Trump's Adviser Scott Atlas Backtracks on 'Rise Up' Against Michigan Covid-19 Restrictions Tweet

Dr. Scott Atlas clarified that he meant people should protest peacefully against the restrictions in Michigan

The White House pandemic adviser Dr. Scott Atlas backtracked on his "rise up" tweet against Michigan's new restrictions on coronavirus saying he would never endorse or incite violence. Atlas clarified that he meant people should protest peacefully against the restrictions.

On Sunday, Atlas quoted a tweet that detailed Michigan Gov. Gretchen Whitmer's orders that sought to close educational institutions, indoor dining at restaurants, movie theaters, among other things for three weeks as the nation saw a spike in coronavirus cases during in recent weeks. The White House adviser encouraged people to "rise up" against the restrictions to stop it.

Dr Scott Atlas
White House medical advisor Dr. Scott Atlas delivers his remarks during a press conference as President Donald Trump looks over in the James S. Brady Press Briefing Room of the White House on Sep. 16, 2020. The White House/Tia Dufour

Atlas tweeted: "The only way this stops is if people rise up. You get what you accept. #FreedomMatters #StepUp"

The 65-year-old neuroradiologist received backlash for the tweet with multiple Twitter users accusing him of inciting violence. Others reminded him that social distancing guidelines were introduced only to protect people. Following the criticism, Atlas issued a clarification saying was not talking about violence.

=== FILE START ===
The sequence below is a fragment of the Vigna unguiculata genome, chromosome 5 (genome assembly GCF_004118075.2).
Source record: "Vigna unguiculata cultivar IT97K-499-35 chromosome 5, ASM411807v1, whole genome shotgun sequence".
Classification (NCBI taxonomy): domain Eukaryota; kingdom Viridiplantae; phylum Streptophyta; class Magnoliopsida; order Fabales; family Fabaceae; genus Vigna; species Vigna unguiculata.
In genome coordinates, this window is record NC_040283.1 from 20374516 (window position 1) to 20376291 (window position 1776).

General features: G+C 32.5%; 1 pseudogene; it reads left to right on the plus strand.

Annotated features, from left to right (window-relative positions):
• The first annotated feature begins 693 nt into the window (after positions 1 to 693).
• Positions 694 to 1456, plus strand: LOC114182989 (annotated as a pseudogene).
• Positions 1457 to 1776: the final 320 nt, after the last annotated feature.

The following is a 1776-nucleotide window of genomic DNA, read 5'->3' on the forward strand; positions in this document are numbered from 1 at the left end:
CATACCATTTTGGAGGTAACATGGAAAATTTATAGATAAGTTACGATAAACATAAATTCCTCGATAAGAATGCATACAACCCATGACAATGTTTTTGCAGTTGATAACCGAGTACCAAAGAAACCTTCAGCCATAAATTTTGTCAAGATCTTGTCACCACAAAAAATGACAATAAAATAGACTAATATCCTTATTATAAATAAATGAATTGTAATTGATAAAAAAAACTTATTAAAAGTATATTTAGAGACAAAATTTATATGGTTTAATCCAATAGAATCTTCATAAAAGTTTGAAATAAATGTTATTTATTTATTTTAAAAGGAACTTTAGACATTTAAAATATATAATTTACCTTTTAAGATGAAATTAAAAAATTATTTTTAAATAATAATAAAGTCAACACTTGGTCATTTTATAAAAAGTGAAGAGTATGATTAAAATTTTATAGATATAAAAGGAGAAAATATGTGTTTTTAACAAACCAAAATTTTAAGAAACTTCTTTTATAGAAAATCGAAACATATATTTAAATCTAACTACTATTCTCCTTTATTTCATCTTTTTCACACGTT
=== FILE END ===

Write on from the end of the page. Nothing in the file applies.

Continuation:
"Hey. I NEVER was talking at all about violence. People vote, people peacefully protest. NEVER would I endorse or incite violence. NEVER," he tweeted.

Whitmer responded to Atlas' comments saying she will not be bullied by the officials at the White House. "We know that the White House likes to single us out here in Michigan, me out in particular. I'm not going to be bullied into not following reputable scientists and medical professionals," she told CNN.

Atlas' comments against Whitmer's orders came after the FBI thwarted a militia plot to kidnap the Michigan governor for "treason." The militia group, "Wolverine Watchmen," planned a violent attack on Michigan's government and wanted to start a civil war this summer.

This is not the first time when Atlas has courted controversy. Last month, he tweeted that masks did not stop the spread of coronavirus infection. However, Twitter removed the dubious claim from the platform.

President Donald Trump and his administration had expressed doubts over the efficacy of wearing masks to spread the Covid-19 infection. While healthcare experts across the world have urged people to use mouth and nose coverings during the pandemic, the Trump administration took an opposite stand.